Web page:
I should have gone to America when I was 16. I had supercross tracks my whole life. At 15/16 I would do supercross and be on the same second as the top American but then I had not ridden supercross in so long. I think it was around mid-november (92) I had friends over, Dave Osterman, he was like, why don’t you call Mitch, because I didn’t have a deal. I asked him and he called me back the next day and he said yeah, $500 a race and you can get bonuses.

It was a horrendous deal, but I went over and broke my arm, well, I smashed my nuts at the NEC in Decemeber, had a four hour operation to fix them! Then I went out to America, first day on a supercross track, still went for a triple and snapped my arm (on a 125). I went out there a boy and came back a man.

I got second in the supercross championship in 96, me and Kevin Windham had a chance of winning at the last round. I got offered a few deals like Noleen Yamaha and a couple of others but I had actually met my wife when I came back for a week in August time or something and I thought, I want to go home. And, I always had this thing where I wanted to win a world title. So that’s when I came back.

It was great (the us experience), Jeff (Emig) is still one of my best friends today. A clip popped up and in 95 I was getting thirds and fourths every race on the 250 outdoors and I was leading one until the last straight and Larry Brooks thought I was racing him and not lapping him, he just took me straight out and Doug Henry passed me 100m before the finish! I was pissed! He had already held me up for a lap, so it was one of them things.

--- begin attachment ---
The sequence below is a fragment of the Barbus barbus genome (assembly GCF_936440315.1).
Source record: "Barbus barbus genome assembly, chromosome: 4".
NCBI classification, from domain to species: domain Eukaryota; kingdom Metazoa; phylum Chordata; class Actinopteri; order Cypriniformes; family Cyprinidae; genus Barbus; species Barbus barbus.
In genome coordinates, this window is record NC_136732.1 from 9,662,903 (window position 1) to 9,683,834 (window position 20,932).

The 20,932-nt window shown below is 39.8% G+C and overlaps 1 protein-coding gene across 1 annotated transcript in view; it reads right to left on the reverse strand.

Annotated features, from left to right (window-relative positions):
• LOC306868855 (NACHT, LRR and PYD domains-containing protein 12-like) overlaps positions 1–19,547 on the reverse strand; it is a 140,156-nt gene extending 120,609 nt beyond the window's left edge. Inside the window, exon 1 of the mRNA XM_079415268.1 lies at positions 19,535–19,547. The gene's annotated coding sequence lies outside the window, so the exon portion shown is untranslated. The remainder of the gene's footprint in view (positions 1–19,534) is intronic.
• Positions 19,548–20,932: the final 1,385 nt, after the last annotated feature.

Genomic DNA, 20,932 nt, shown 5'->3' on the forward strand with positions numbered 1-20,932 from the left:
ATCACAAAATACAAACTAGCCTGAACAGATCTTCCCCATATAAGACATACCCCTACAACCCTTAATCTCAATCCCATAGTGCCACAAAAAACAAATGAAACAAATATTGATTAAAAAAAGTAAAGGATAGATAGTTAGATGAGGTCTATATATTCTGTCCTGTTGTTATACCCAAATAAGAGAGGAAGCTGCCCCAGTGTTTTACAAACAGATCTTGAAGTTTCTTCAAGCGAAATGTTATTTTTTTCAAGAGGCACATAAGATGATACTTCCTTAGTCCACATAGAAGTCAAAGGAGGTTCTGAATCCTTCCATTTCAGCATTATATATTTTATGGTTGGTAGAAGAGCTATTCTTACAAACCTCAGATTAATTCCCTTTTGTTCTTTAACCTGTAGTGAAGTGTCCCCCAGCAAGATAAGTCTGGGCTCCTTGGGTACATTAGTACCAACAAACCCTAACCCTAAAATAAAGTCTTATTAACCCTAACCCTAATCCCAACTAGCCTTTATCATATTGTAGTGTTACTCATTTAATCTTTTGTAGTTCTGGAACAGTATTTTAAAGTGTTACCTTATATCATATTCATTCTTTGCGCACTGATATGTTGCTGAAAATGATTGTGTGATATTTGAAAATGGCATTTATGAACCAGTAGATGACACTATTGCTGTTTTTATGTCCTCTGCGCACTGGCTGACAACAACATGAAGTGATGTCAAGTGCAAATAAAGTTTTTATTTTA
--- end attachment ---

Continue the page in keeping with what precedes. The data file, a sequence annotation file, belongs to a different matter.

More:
Coming back to GPs

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I rode for Rob Hooper, Rob had a great little team but he didn’t really have a budget, all private. I was on £12,500 and I had to pay everything out of that and I had finished second in supercross in America.

Searle came back, he didn’t finish supercross, had a podium at a National and he was on 250,000 when he came back – a little bit different!

Joining factory KTM in 2000

It was the first time I had a factory ride. I had a factory ride in America for supercross and got second. Then I had the KTM and got second, first, fourth. The fourth should have been, I was a bit cheated out of that one, but it is what it is. Factory teams have big budget, there is a big difference.

On battling Langston.. there ain’t nothing cockier that a South African is there?! It was tough. At the end fo the day he deserved to win. We were told and his team were told you weren’t allowed to change the bike. It was supposed to be the same bike but it didn’t feel that way at certain races.

When the season finished we went testing for the following year and Harry Nolte was their engine guy and said have a go on Grant’s bike. I said, “there’s no point, they are the same.” He said: “Maybe they’re not…”I rode this track in the south of France and you went onto the track up and over this little thing, I gassed it and went, “you mother******!”

It was huge, I raced that bike the following year, the bits, the engine work done, that’s what I raced and won the championship on. I’m not saying I’d have beat Grant with that but..